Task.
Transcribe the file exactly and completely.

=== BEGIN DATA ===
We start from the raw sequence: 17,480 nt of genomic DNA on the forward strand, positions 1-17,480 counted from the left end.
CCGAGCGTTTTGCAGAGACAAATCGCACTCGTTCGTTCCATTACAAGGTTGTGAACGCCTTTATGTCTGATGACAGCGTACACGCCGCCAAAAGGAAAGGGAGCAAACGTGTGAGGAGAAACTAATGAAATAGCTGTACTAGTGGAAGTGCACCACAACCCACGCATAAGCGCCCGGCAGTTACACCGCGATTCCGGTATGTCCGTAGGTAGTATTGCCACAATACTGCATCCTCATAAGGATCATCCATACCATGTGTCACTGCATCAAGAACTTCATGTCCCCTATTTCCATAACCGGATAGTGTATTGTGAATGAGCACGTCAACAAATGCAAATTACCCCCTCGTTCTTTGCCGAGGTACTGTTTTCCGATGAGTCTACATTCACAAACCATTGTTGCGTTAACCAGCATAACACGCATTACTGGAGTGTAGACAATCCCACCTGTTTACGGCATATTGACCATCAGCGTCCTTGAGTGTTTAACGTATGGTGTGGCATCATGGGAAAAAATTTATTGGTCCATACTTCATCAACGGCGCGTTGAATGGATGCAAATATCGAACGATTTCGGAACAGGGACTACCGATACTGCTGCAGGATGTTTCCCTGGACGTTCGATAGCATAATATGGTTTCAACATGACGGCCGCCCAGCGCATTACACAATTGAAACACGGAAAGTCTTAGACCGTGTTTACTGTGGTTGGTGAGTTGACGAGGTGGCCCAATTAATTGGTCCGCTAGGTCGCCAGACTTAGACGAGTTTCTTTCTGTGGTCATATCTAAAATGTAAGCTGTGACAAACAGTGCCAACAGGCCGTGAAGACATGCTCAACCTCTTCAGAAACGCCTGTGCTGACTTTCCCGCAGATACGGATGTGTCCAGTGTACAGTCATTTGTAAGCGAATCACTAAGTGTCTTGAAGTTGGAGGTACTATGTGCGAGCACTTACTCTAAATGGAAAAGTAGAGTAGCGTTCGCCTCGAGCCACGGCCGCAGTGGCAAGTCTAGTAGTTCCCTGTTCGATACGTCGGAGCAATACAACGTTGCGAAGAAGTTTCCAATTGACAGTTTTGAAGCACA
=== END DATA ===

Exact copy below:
We start from the raw sequence: 17,480 nt of genomic DNA on the forward strand, positions 1-17,480 counted from the left end.
CCGAGCGTTTTGCAGAGACAAATCGCACTCGTTCGTTCCATTACAAGGTTGTGAACGCCTTTATGTCTGATGACAGCGTACACGCCGCCAAAAGGAAAGGGAGCAAACGTGTGAGGAGAAACTAATGAAATAGCTGTACTAGTGGAAGTGCACCACAACCCACGCATAAGCGCCCGGCAGTTACACCGCGATTCCGGTATGTCCGTAGGTAGTATTGCCACAATACTGCATCCTCATAAGGATCATCCATACCATGTGTCACTGCATCAAGAACTTCATGTCCCCTATTTCCATAACCGGATAGTGTATTGTGAATGAGCACGTCAACAAATGCAAATTACCCCCTCGTTCTTTGCCGAGGTACTGTTTTCCGATGAGTCTACATTCACAAACCATTGTTGCGTTAACCAGCATAACACGCATTACTGGAGTGTAGACAATCCCACCTGTTTACGGCATATTGACCATCAGCGTCCTTGAGTGTTTAACGTATGGTGTGGCATCATGGGAAAAAATTTATTGGTCCATACTTCATCAACGGCGCGTTGAATGGATGCAAATATCGAACGATTTCGGAACAGGGACTACCGATACTGCTGCAGGATGTTTCCCTGGACGTTCGATAGCATAATATGGTTTCAACATGACGGCCGCCCAGCGCATTACACAATTGAAACACGGAAAGTCTTAGACCGTGTTTACTGTGGTTGGTGAGTTGACGAGGTGGCCCAATTAATTGGTCCGCTAGGTCGCCAGACTTAGACGAGTTTCTTTCTGTGGTCATATCTAAAATGTAAGCTGTGACAAACAGTGCCAACAGGCCGTGAAGACATGCTCAACCTCTTCAGAAACGCCTGTGCTGACTTTCCCGCAGATACGGATGTGTCCAGTGTACAGTCATTTGTAAGCGAATCACTAAGTGTCTTGAAGTTGGAGGTACTATGTGCGAGCACTTACTCTAAATGGAAAAGTAGAGTAGCGTTCGCCTCGAGCCACGGCCGCAGTGGCAAGTCTAGTAGTTCCCTGTTCGATACGTCGGAGCAATACAACGTTGCGAAGAAGTTTCCAATTGACAGTTTTGAAGCACA